It may be the last of a state bond that allocated $12 million to Laguna Beach to purchase open space but it won’t be the last effort to acquire all remaining wilderness areas here, vowed Derek Ostensen, president of the Laguna Canyon Foundation.
After seven months of prep work, LCF acquired 56 acres last week of canyon wilderness with a knock-out ridge-top view for what some would consider a paltry $1.5 million. Known as the McGehee family property in Rim Rock Canyon, the property extends from Temple Hills Drive to Old Top of the World Road and west to Morningside Drive in Rim Rock Canyon. The city holds the deed. Orange County Parks will maintain the property.
Marge McGehee and her husband Bill bought the property in the 1970s with mixed feelings about what to do with it. “It was so beautiful,” she said. When Bill passed away recently, she and her family, who are long-time backpackers, decided they wanted to preserve it as open space rather than sell it as a more- lucrative residential development.
Michael Gosselin, a local realtor who supported the open-space initiative Measure CC that was defeated on last November’s ballot, said he never thought the McGehee property would be developed anyway.
“I didn’t think it would ever be developed because access was so difficult,” Gosselin said. “But I think it’s a good piece of land to preserve if they have the money to do that. I’m not sure it would have been built, but who knows?” The property was one of the larger parcels of approximately 500 acres in Laguna Beach that remain undeveloped.
Voters defeated Measure CC, which proposed a $120 per year flat tax on every parcel in town and would have amassed $20 million for open space acquisitions over 20 years. The measure failed by 55.6 percent of the vote.
The money to purchase the McGehee property came from the Safe Neighborhood Parks, Clean Water, Clean Air and Coastal Protection Bond Act of 2000, known as Prop. 12. It allocated $12 million of its $1.364 billion to LCF to buy what it could. In the last 12 years, LCF has purchased and preserved more than 310 acres within the city for $10.4 million in a collaborative effort with the state Coastal Conservancy, Laguna Beach, Orange County Parks and The Conservation Fund.
“This is the last of Proposition 12 but it’s certainly not of our acquisition efforts as a foundation,” asserted Ostensen.
Ostensen, whose foundation has taken a neutral stand on political issues for the last 22 years, thought the measure could have provided assistance to his group’s mission of acquiring all available wilderness parcels within the city. To get what they need done, he said, they need local assistance.
As technology, politics and land values change, the future of remaining undeveloped properties becomes more uncertain, Ostensen said. “We’re doing this not for the next 10 years or 20 years but for future generations,” he said.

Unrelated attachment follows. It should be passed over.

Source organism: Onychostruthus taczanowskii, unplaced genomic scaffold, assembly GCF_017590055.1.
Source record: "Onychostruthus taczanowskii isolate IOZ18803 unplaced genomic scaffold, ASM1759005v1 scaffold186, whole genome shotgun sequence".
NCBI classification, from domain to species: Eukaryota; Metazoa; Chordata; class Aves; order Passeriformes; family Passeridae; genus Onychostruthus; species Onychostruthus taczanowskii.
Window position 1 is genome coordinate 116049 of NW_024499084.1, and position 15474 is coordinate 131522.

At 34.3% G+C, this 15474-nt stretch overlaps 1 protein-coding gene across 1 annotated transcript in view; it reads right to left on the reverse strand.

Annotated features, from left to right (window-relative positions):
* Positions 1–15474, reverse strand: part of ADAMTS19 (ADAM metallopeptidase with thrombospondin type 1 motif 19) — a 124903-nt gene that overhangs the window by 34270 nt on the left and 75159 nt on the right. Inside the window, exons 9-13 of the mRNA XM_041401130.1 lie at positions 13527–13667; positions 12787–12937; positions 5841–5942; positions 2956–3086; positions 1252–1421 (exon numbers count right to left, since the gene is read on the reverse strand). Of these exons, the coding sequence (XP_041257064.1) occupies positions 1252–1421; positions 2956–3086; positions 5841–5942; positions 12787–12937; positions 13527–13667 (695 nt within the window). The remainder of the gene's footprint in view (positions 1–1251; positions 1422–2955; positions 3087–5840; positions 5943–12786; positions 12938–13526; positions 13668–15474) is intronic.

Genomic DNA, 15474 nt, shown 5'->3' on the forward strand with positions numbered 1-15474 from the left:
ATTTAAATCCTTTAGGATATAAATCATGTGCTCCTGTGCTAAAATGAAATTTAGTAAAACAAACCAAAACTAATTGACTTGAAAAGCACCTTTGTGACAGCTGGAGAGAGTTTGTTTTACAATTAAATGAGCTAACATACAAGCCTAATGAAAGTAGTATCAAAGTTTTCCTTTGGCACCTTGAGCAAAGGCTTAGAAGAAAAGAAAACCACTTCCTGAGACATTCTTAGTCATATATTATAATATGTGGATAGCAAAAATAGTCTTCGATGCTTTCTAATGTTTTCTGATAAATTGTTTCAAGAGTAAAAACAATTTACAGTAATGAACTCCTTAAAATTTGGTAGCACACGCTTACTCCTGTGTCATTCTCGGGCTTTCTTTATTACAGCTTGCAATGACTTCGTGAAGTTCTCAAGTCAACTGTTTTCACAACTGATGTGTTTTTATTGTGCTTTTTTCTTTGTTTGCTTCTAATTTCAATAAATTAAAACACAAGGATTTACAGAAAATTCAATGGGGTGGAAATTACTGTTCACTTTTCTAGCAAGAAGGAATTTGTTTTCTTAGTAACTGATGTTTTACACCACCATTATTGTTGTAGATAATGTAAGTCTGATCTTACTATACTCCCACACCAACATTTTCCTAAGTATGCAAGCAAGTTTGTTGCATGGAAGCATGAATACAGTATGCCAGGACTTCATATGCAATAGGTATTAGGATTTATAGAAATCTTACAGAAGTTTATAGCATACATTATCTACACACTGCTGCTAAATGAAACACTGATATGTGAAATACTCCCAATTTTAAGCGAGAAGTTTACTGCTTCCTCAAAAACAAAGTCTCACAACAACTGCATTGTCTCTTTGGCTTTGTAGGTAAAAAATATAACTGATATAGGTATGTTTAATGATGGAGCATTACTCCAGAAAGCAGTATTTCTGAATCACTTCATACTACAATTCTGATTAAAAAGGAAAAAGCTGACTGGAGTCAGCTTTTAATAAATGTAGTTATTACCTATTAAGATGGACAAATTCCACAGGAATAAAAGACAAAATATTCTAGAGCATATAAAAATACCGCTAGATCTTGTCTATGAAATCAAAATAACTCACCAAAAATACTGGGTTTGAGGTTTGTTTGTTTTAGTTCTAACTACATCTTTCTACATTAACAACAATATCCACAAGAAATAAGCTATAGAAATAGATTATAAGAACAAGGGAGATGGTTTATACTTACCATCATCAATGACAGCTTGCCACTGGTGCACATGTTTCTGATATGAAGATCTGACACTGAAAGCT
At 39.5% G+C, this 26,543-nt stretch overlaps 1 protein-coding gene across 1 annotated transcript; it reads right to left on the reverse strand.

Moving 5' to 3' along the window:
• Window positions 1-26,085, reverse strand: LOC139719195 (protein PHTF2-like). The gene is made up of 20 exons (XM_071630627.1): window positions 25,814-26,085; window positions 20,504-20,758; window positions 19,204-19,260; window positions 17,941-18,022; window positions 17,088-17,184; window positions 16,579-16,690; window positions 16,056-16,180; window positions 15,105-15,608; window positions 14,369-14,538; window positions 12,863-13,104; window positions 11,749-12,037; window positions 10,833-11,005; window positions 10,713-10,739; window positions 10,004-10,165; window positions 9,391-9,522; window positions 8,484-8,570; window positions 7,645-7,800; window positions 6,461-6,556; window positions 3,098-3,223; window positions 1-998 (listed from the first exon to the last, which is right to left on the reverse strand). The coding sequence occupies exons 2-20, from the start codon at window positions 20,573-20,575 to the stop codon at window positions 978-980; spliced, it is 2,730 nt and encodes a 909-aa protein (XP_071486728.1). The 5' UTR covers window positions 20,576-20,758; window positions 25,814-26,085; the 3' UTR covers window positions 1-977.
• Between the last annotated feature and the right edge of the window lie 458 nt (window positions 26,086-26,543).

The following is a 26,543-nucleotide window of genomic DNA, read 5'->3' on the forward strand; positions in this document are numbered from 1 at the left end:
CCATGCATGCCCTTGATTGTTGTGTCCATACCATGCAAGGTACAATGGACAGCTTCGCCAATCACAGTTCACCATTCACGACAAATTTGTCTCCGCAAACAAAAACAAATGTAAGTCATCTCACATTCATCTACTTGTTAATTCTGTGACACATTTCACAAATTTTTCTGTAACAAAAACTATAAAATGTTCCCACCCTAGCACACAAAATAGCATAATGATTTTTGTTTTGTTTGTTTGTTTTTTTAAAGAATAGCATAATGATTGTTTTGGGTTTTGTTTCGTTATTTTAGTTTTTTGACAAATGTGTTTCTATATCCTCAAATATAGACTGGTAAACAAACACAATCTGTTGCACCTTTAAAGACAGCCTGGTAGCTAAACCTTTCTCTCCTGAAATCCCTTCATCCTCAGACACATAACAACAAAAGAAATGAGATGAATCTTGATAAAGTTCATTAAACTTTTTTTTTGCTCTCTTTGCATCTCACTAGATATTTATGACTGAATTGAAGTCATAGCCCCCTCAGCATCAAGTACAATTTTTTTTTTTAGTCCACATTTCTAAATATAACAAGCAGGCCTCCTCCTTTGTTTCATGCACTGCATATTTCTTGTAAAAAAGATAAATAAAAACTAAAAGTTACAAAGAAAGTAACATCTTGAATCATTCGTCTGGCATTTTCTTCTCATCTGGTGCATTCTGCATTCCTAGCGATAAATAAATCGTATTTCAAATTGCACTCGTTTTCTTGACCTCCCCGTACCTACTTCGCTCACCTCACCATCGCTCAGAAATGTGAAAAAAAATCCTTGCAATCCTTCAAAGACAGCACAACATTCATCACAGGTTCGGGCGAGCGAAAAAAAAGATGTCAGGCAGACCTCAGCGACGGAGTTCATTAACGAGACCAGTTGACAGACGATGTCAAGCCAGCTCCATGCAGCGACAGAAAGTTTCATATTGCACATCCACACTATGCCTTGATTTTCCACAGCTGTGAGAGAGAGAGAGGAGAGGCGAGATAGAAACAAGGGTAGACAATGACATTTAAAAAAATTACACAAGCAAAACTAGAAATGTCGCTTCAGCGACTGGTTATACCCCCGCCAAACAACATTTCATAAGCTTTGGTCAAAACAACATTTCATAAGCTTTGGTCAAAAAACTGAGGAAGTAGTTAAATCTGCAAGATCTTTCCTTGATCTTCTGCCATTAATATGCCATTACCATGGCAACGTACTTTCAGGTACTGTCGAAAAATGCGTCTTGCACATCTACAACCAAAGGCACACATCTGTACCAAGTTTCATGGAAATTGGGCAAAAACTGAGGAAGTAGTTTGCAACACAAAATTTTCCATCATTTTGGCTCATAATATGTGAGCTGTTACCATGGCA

Even now, he said, small land parcels in Laguna Beach don’t necessarily rank high when competing for limited financial resources against property considered more threatened, such as wetlands with a rare species or an endangered redwood forest threatened by logging.
Ostensen said local funding sources would help achieve the foundation’s long-term goal established in the early 1990s with the purchase of 1,403 acres for $45 million in Laguna Canyon. The purchase was partly funded by a voter-approved self-tax that raised $20 million over 20 years and recently lapsed. “You can’t always get state money to buy all these little pieces of land,” he said. “A lot of small communities like us have found that one of the best ways to preserve their open space, particularly when it’s made up of a lot of small parcels, is to locally fund that effort. Local funding attracts state and federal funding.”
Paul Freeman, campaign manager for the defeated initiative, said it doesn’t take too many large parcel-purchases to deplete scarce financial resources. In addition to the 56-acre Rim Rock Canyon parcel, Freeman said there are other large pieces of property with development potential that could be preserved as open space, but funds are running short.
“We didn’t say there was no money,” Freeman said of Measure CC campaign statements. “We said it was nearly gone. It is nearly gone. The city money that is usually used to provide at least some match for grants is nearly gone and the Prop. 12 money is also nearly gone.”
Prop. 12 money will run out this year and the McGehee property will be the last LCF acquisition under that fund, Ostensen said.
But that hasn’t dampened the foundation’s ambition. The next major fund-finding effort involves 200 acres in Aliso Canyon behind the Aliso Creek Inn and Golf Course. With cutbacks in state and federal money due to the economy, Ostensen said, “There’s still a big uphill battle for that.”
Driftwood Estates, LLC owns the 250-acres of open canyon land, which is not currently on the bidding block, said Joan Gladstone, a spokeswoman for Aliso Creek Properties. The adjoining 85-acre golf course and 60-room inn are for sale by Aliso Creek Properties, LLC.
Photos by Edgar Obrand